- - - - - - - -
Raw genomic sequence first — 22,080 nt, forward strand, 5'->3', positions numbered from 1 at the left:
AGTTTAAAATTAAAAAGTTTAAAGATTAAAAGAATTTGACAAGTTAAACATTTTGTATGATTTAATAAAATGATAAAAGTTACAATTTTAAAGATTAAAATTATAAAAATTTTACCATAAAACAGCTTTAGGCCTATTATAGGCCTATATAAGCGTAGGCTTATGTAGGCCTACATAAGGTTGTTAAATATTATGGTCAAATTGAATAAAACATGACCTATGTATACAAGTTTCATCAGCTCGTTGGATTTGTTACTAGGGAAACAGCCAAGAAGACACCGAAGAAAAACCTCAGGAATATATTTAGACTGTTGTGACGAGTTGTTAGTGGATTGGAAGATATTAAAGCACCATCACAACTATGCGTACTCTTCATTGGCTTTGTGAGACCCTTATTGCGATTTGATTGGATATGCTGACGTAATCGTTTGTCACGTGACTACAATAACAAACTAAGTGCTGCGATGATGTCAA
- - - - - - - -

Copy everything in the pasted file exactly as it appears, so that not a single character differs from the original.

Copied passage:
Raw genomic sequence first — 22,080 nt, forward strand, 5'->3', positions numbered from 1 at the left:
AGTTTAAAATTAAAAAGTTTAAAGATTAAAAGAATTTGACAAGTTAAACATTTTGTATGATTTAATAAAATGATAAAAGTTACAATTTTAAAGATTAAAATTATAAAAATTTTACCATAAAACAGCTTTAGGCCTATTATAGGCCTATATAAGCGTAGGCTTATGTAGGCCTACATAAGGTTGTTAAATATTATGGTCAAATTGAATAAAACATGACCTATGTATACAAGTTTCATCAGCTCGTTGGATTTGTTACTAGGGAAACAGCCAAGAAGACACCGAAGAAAAACCTCAGGAATATATTTAGACTGTTGTGACGAGTTGTTAGTGGATTGGAAGATATTAAAGCACCATCACAACTATGCGTACTCTTCATTGGCTTTGTGAGACCCTTATTGCGATTTGATTGGATATGCTGACGTAATCGTTTGTCACGTGACTACAATAACAAACTAAGTGCTGCGATGATGTCAA